A Guide To Help You Play Better Jazz Piano

Ron Drotos

History and overview:
“Twisted Blues” is from guitarist Wes Mongonery’s 1961 album So Much Guitar!, which also features the great Hank Jones on piano. As with many guitarist-penned compositions, it’s primarily played by guitar-led groups, but this shouldn’t stop us pianists and keyboardists from enjoying it too. It’s a fun, medium-uptempo swinger that incorporated both stop-time rhythms and bluesy licks, so it gives us a lot to dive into.

Recommended videos/recordings:
(for international readers who may not have access to these YouTube links, I’ve indicated the original album names wherever possible so you can listen to them on music streaming services, etc.)

Wes Montgomery: So Much Guitar!

Wes Montgomery: from Legends Of Jazz Guitar, Vol 1 (live video)

Joey DeFrancesco

Check out DeFrancesco’s jazz organ solo on this one!

Musical ideas and jazz piano practice tips:
Ive noticed that many jazz musicians will look at a tune like “Twisted Blues,” notice that it’s in the “hard” key of Gb, and immediately turn the page. And yes, I’ve done this myself a few times. But more often, I’ve viewed this as a chance to become comfortable playing in these types of keys, so I’ve usually been wiling to sound less-than-perfect for a while, knowing that I’d eventually be able to play in Gb, Db, and B just as well as in the more common keys.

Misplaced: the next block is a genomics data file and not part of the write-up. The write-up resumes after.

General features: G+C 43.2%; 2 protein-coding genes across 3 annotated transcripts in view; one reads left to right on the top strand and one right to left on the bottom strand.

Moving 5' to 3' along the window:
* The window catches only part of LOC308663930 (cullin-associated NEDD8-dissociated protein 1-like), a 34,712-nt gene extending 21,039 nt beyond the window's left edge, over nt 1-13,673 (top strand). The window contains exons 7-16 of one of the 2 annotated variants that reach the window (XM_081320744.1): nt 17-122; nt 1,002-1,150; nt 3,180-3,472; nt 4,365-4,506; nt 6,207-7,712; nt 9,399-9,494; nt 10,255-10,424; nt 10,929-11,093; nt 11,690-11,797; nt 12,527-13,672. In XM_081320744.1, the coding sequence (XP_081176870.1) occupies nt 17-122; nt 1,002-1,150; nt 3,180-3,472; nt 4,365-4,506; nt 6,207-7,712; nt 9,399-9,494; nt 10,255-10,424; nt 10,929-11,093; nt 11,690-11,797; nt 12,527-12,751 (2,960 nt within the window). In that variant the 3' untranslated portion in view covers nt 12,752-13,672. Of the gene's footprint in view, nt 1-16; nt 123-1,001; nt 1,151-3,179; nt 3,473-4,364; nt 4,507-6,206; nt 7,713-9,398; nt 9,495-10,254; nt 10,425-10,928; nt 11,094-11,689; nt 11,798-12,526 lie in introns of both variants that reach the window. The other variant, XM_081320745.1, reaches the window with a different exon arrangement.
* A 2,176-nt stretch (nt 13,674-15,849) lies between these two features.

The Gb major tonality actually gives the tune nice mellowness, and this reminds me of all the wonderful gospel music that’s in the “flat” keys of Db and Gb as well. Listen to Wes Montgomery’s recording of the tune (linked to above) to get the overall feel and then give it a try for yourself.

You’ll also notice that despite its title “Twisted Blues” isn’t a blues, form-wise. It begins with a chromatic alternation from Gb7 to G7, similar to Thelonious Monk’s “Well, You Needn’t” and “Epistrophy.” The tune’s last 4 measure also “twist” and turn through a series of quick ii-V sequences.

Even when you’re encountering a challenging tune such as this, be sure to always enjoy the journey, and “let the music flow!”

Further links and resources:
So Much Guitar!: Wikipedia

A transcription and analysis of Wes Montgomery’s guitar solo on “Twisted Blues”
By Steve Kahn

The Best Way To Use The Real Book

How To Learn Jazz Piano
A podcast to help you learn jazz piano more effectively

Take a Free Jazz Piano Lesson

Mastering The Real Book: A 10-week Skype Intensive for Jazz Pianists

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